I’ve talked pretty openly about how I feel about my body before, but I had a moment of clarity a few weeks back and came to the realization that it has always been more about what I saw staring back at me in the mirror and less about how I actually felt, you know, physically.
So, what does this have to do with pushing past plateaus? Everything, if you ask me.
It seems like everyone has an opinion when it comes to food and diet and which workout is the best, and it’s easy to get caught up in what you think you should be doing/eating instead of honing in on what actually works for you and your body. Up until now I’ve been following everyone else’s lead, opposed to simply listening to my body. What a novel idea, right?
How does my body feel when I go for a long run? How does my body feel when I take an hour-long HIIT class? What about a spin class? How does my body react when I eat this food or that food? You get this gist.
I mapped out the things I’ve been doing to push past the plateau I recently found myself standing on and ultimately, feel my best!Nourishment – I describe myself as someone who is painfully picky. It’s honestly one of the most frustrating things when it comes to taking care of my body, not to mention it’s embarrassing. “Hi, yes, I’ll have the grilled cheese off the kid’s menu, please.”
Because of this, I set out to try one new food a week. I know it doesn’t sound like much, but I’m all about baby steps. I tried homemade sweet potato fries (yes, this sounds just as ridiculous to me as it does to you) and guess what? I actually liked them. The sausage I tried at my first Cubs game? Not so much. And that’s okay!
I’ve also been paying more attention to how the foods I’m eating make me feel after I eat them, and I’m surprised by what I’ve found. I think I have a slight intolerance to some of the things I’ve been consuming on a near daily basis. I picked up black tea (read: caffeine) habit at the end of last year and I noticed I feel bloated after drinking more than two cups. At first I blamed the discomfort on the large handfuls of raw spinach I add to my smoothie each morning (thanks to Google). Listening to what my body is telling me has proven to be far more informative! I get the same feeling after eating hard-boiled eggs (scrambled eggs, which I eat everyday, seem to sit just fine with me. If anyone knows if there is any science behind this, do share)! All I know is that eliminating these things are easy fixes to help me feel better as a whole. Pushing harder – I’ve been showing up to five or more workout classes a week since last November (give or take the weeks where I was traveling) and my body has adjusted to the workout routine I’ve settled into (hence, the plateau I’ve found myself facing). Instead of just going through the motions, I’ve been focusing on pushing myself harder on the rower, setting my speed a few decimals faster on the treadmill, and I’ve been (slowly) adding heavier weights to floor sets, while also making sure I’m striving for good form over number of reps. I’ve also taken a few advanced classes that are proving to be the push I need to get me out of my comfort zone! Basically, going in with the mindset that I don’t want to do the bare minimum just to get through the 45 or 60 minutes. There’s only so much a trainer can do for you to help you get the results you’re working for!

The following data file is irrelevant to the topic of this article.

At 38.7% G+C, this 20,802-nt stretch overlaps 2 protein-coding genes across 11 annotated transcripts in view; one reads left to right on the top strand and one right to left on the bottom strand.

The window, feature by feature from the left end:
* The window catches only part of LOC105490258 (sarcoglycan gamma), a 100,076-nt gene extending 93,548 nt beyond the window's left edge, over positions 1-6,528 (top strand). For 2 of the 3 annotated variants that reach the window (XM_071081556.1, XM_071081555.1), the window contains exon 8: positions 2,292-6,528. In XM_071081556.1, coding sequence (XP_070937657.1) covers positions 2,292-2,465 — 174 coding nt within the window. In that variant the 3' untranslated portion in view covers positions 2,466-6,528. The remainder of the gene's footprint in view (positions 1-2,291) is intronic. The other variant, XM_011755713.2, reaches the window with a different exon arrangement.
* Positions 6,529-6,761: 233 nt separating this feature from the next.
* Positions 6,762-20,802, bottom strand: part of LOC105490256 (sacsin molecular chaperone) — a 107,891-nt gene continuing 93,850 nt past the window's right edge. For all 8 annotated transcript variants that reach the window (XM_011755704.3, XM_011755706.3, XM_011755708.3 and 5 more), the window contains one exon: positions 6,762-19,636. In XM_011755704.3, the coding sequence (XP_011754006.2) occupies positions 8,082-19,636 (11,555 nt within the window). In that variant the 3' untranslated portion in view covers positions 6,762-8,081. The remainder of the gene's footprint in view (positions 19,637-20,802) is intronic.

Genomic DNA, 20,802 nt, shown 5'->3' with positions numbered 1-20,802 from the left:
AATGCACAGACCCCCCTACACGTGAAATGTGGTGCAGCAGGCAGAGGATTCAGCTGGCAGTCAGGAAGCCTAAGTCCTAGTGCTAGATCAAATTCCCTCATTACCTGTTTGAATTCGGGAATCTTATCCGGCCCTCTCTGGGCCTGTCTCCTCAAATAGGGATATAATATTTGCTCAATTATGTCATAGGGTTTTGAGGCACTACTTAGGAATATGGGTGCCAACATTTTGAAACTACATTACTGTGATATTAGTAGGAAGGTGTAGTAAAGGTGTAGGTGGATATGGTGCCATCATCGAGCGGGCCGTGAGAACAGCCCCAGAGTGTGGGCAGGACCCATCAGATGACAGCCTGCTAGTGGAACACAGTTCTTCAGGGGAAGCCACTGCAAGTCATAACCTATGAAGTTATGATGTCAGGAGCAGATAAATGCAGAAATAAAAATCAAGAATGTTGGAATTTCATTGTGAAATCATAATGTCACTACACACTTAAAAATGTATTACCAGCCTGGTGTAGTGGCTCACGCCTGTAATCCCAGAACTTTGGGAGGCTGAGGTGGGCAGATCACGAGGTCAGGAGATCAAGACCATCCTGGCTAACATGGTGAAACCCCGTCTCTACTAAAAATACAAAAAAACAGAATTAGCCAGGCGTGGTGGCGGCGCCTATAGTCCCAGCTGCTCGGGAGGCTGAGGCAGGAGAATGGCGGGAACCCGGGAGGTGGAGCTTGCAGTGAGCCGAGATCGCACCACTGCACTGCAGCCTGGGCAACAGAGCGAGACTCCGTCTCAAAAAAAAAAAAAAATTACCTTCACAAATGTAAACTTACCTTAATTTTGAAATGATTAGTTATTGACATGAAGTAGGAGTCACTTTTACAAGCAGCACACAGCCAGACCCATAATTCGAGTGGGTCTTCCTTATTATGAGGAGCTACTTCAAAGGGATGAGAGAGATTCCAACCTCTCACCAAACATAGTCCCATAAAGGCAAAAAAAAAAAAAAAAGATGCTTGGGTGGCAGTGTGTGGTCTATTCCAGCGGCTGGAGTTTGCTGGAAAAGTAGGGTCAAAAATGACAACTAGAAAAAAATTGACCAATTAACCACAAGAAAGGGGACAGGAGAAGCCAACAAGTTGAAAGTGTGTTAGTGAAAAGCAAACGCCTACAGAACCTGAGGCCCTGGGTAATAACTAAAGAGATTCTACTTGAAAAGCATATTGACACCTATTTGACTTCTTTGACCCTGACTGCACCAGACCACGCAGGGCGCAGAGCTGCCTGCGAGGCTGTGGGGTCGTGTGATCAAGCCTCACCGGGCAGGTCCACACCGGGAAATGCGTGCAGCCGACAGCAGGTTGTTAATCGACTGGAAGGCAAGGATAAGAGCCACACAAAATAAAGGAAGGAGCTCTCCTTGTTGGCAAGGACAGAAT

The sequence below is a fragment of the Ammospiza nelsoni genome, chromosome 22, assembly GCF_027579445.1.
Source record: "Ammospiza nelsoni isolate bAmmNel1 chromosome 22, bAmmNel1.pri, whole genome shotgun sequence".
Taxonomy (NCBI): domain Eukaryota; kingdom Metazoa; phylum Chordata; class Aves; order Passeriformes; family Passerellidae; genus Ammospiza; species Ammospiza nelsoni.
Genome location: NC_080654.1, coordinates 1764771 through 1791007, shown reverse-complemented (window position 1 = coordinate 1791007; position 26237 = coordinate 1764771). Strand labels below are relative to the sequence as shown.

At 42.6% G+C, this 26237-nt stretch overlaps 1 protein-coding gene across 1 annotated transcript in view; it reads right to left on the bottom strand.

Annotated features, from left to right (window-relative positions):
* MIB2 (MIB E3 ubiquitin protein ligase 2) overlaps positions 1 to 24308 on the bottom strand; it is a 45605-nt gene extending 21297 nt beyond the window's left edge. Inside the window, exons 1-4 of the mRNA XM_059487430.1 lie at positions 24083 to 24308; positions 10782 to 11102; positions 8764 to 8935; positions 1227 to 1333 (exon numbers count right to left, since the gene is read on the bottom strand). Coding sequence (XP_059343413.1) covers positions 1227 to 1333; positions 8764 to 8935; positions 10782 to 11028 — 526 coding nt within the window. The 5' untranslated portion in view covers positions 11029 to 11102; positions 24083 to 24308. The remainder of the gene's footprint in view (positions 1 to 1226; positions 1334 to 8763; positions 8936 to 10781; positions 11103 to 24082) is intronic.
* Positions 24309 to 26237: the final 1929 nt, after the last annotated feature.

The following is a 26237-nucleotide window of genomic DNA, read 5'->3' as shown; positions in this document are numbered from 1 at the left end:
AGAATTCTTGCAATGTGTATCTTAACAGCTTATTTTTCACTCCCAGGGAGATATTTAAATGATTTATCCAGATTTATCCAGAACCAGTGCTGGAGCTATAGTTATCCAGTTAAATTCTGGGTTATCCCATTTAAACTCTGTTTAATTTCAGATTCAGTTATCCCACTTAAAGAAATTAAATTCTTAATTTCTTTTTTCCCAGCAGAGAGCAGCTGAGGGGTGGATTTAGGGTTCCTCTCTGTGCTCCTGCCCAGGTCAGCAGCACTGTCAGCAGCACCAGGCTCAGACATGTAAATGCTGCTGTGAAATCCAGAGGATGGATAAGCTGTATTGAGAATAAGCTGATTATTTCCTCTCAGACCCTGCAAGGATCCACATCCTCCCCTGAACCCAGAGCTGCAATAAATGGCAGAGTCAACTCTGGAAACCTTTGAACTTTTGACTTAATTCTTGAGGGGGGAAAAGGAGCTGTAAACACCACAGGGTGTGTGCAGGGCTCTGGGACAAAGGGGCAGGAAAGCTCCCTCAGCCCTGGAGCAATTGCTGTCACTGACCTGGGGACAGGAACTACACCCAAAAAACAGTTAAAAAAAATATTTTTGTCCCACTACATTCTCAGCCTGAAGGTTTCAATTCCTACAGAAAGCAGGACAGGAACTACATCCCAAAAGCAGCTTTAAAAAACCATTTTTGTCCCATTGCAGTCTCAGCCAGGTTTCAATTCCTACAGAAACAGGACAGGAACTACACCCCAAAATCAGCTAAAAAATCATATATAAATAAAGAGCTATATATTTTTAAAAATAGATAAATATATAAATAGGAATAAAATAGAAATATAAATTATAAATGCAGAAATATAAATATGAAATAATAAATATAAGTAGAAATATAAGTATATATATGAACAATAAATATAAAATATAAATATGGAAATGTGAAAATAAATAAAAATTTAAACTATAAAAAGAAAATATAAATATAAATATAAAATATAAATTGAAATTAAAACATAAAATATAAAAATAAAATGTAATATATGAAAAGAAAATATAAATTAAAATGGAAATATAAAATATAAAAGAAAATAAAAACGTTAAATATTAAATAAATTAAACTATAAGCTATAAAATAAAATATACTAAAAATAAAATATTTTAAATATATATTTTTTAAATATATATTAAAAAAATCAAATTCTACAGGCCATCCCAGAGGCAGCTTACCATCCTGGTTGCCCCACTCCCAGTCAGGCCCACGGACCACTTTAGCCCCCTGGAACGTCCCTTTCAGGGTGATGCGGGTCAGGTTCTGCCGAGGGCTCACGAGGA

…But also making time for rest and recovery – This includes foam rolling (which I talked more about here), using my lacrosse balls, lots of stretching, and yoga once or twice a week. It can seem time consuming, especially after committing an hour in an already jam-packed day, but I can assure you it’s worth it. I touched briefly on the fact that it’s cut my recovery time down tremendously in this post!Shut-eye – I used to be really, really good at sleeping. I was almost always in bed before 10 and soaked up every last minute of the 8 hours of sleep my body needed to feel rested when I woke up the next morning. In December of last year my sleeping habits went haywire (which can be attributed to the stress of a big life change) and have yet to fully recover. Some nights I get four hours of sleep, other nights I get six and a half and I almost always wake up several times and am up before my alarm most mornings. I know sleep is such an important factor in maintaining a healthy body and mind, so I’ve been making an effort to shut down when my body tells me to, no matter what’s lingering on my to do list from the day.
Cocktail refresh – It’s no secret that I enjoy an adult beverage (craft beer, margaritas, rosé, you name it), and I know they are sabotaging the extra work I’ve been putting in at the gym. I love this post Melanie put together on healthier alcohol options. It doesn’t mean I’m swearing off beer for life or never indulging in my favorite speciality cocktail – just making better (lighter) choices all around!Are you working towards any health and wellness goals right now? I’d love to hear!
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Photos by Julie Kennedy